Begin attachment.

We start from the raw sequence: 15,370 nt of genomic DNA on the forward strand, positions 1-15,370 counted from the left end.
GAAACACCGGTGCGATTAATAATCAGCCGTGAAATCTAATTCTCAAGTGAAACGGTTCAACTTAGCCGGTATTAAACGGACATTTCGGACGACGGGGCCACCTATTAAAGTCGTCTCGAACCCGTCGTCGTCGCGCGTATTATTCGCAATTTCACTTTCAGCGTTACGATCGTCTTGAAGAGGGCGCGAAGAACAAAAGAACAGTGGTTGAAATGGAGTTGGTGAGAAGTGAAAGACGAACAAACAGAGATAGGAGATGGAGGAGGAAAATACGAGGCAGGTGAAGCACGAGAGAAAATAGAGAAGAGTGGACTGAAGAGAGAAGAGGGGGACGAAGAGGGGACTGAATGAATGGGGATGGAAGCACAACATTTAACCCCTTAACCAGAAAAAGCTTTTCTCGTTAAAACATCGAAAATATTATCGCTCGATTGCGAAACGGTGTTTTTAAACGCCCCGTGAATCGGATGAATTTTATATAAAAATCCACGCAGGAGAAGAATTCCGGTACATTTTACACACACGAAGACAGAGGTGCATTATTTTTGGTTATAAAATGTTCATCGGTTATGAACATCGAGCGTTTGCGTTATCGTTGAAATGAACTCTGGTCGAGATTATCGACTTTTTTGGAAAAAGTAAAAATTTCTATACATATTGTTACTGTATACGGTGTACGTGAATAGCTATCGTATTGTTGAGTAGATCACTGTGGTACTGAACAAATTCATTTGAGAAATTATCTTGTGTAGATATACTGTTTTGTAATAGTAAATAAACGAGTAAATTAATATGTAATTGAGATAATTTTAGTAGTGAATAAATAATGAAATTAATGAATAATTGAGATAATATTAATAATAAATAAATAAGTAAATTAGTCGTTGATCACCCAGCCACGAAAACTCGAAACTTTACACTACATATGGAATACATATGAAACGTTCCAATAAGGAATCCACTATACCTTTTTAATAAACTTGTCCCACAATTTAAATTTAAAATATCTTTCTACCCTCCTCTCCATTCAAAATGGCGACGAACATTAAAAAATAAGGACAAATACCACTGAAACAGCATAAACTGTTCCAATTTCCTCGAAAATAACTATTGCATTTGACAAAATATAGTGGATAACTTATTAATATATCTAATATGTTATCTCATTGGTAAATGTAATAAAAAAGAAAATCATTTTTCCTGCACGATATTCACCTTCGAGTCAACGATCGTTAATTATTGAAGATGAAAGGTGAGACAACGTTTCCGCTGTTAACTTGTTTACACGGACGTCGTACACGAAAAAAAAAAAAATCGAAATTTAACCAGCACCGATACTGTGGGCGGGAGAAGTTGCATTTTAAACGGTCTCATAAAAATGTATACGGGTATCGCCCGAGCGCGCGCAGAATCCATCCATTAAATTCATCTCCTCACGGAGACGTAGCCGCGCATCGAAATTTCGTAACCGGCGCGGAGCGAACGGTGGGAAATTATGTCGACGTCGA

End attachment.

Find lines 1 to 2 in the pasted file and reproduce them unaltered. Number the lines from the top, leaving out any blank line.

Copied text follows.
We start from the raw sequence: 15,370 nt of genomic DNA on the forward strand, positions 1-15,370 counted from the left end.
GAAACACCGGTGCGATTAATAATCAGCCGTGAAATCTAATTCTCAAGTGAAACGGTTCAACTTAGCCGGTATTAAACGGACATTTCGGACGACGGGGCCACCTATTAAAGTCGTCTCGAACCCGTCGTCGTCGCGCGTATTATTCGCAATTTCACTTTCAGCGTTACGATCGTCTTGAAGAGGGCGCGAAGAACAAAAGAACAGTGGTTGAAATGGAGTTGGTGAGAAGTGAAAGACGAACAAACAGAGATAGGAGATGGAGGAGGAAAATACGAGGCAGGTGAAGCACGAGAGAAAATAGAGAAGAGTGGACTGAAGAGAGAAGAGGGGGACGAAGAGGGGACTGAATGAATGGGGATGGAAGCACAACATTTAACCCCTTAACCAGAAAAAGCTTTTCTCGTTAAAACATCGAAAATATTATCGCTCGATTGCGAAACGGTGTTTTTAAACGCCCCGTGAATCGGATGAATTTTATATAAAAATCCACGCAGGAGAAGAATTCCGGTACATTTTACACACACGAAGACAGAGGTGCATTATTTTTGGTTATAAAATGTTCATCGGTTATGAACATCGAGCGTTTGCGTTATCGTTGAAATGAACTCTGGTCGAGATTATCGACTTTTTTGGAAAAAGTAAAAATTTCTATACATATTGTTACTGTATACGGTGTACGTGAATAGCTATCGTATTGTTGAGTAGATCACTGTGGTACTGAACAAATTCATTTGAGAAATTATCTTGTGTAGATATACTGTTTTGTAATAGTAAATAAACGAGTAAATTAATATGTAATTGAGATAATTTTAGTAGTGAATAAATAATGAAATTAATGAATAATTGAGATAATATTAATAATAAATAAATAAGTAAATTAGTCGTTGATCACCCAGCCACGAAAACTCGAAACTTTACACTACATATGGAATACATATGAAACGTTCCAATAAGGAATCCACTATACCTTTTTAATAAACTTGTCCCACAATTTAAATTTAAAATATCTTTCTACCCTCCTCTCCATTCAAAATGGCGACGAACATTAAAAAATAAGGACAAATACCACTGAAACAGCATAAACTGTTCCAATTTCCTCGAAAATAACTATTGCATTTGACAAAATATAGTGGATAACTTATTAATATATCTAATATGTTATCTCATTGGTAAATGTAATAAAAAAGAAAATCATTTTTCCTGCACGATATTCACCTTCGAGTCAACGATCGTTAATTATTGAAGATGAAAGGTGAGACAACGTTTCCGCTGTTAACTTGTTTACACGGACGTCGTACACGAAAAAAAAAAAAATCGAAATTTAACCAGCACCGATACTGTGGGCGGGAGAAGTTGCATTTTAAACGGTCTCATAAAAATGTATACGGGTATCGCCCGAGCGCGCGCAGAATCCATCCATTAAATTCATCTCCTCACGGAGACGTAGCCGCGCATCGAAATTTCGTAACCGGCGCGGAGCGAACGGTGGGAAATTATGTCGACGTCGA